January 20, 94

Vol. 09 , No. 05   


View Entire Issue (Vol. 09 , No. 05)


Mass Media Violence: What Do We Know, What Can We Do?
EDWARD DONNERSTEIN
MONDAY, JANUARY 31, 1994

Each time we turn on the television, violence infiltrates our homes. Many argue that the graphic violence portrayed by the media has a negative impact on society. One such person is Edward Donnerstein. A professor and past chairperson of the department of communications at the University of California, Santa Barbara, Donnerstein has researched mass media violencein particular sexual violence-as well as mass media policy.

A social psychologist, Donnerstein has held positions at Southern Illinois University, Iowa State University, and the University of Wisconsin. He was a visiting professor at both the University of Lethbridge and Beijing University, China. Donnerstein has also served on the editorial boards of many academic journals, and is currently associate editor for the Journal of Research in Personality.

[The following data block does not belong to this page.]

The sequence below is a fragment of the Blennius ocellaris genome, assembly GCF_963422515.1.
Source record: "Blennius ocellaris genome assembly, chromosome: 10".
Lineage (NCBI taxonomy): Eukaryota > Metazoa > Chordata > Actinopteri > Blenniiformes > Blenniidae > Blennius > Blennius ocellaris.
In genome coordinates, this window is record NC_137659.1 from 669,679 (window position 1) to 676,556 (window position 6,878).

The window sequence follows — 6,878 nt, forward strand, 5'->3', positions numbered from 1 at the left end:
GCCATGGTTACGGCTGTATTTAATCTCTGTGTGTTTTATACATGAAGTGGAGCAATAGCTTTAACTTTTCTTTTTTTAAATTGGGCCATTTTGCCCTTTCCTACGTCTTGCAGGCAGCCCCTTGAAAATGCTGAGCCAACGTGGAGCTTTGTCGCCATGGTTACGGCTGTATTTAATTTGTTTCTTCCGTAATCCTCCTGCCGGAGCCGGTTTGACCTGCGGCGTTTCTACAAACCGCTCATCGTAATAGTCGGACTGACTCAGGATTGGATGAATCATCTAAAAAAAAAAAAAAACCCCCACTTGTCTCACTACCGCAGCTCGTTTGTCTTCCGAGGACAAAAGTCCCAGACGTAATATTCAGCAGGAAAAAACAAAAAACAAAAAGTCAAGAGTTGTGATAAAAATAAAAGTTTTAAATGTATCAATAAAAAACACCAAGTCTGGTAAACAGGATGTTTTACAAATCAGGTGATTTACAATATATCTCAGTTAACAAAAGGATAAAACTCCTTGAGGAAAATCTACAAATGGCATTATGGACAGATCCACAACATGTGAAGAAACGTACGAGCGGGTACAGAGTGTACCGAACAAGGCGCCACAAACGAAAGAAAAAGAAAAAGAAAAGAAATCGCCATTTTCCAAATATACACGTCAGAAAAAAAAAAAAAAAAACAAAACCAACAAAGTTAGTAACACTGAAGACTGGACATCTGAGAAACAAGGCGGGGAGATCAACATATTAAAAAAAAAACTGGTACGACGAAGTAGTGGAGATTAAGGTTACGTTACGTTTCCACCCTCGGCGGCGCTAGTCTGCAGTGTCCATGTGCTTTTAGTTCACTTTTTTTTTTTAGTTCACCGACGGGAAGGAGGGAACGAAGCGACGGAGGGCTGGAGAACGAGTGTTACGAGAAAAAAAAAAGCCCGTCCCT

Donnerstein has been actively involved in the many debates on the role of violence in the mass media. He has testified at numerous governmental hearings in the United States and abroad regarding the effects and policy implications surrounding mass media violence and pornography. Donnerstein has also served as a member of the National Academy of Sciences subpanel on child pornography and child abuse, as well as the United States Surgeon General's panel on pornography. He is a member of the American Psychological Association's commission on violence and youth and is on the advisory board of Mediascope, a Carnegie Foundation violence prevention program. He has published several books, including The Question of Pornography: Research Findings and Policy Implications (1987) and Big World, Small Screen: The Role of Television in American Society (1992), and over 120 scientific articles in this field of psychology.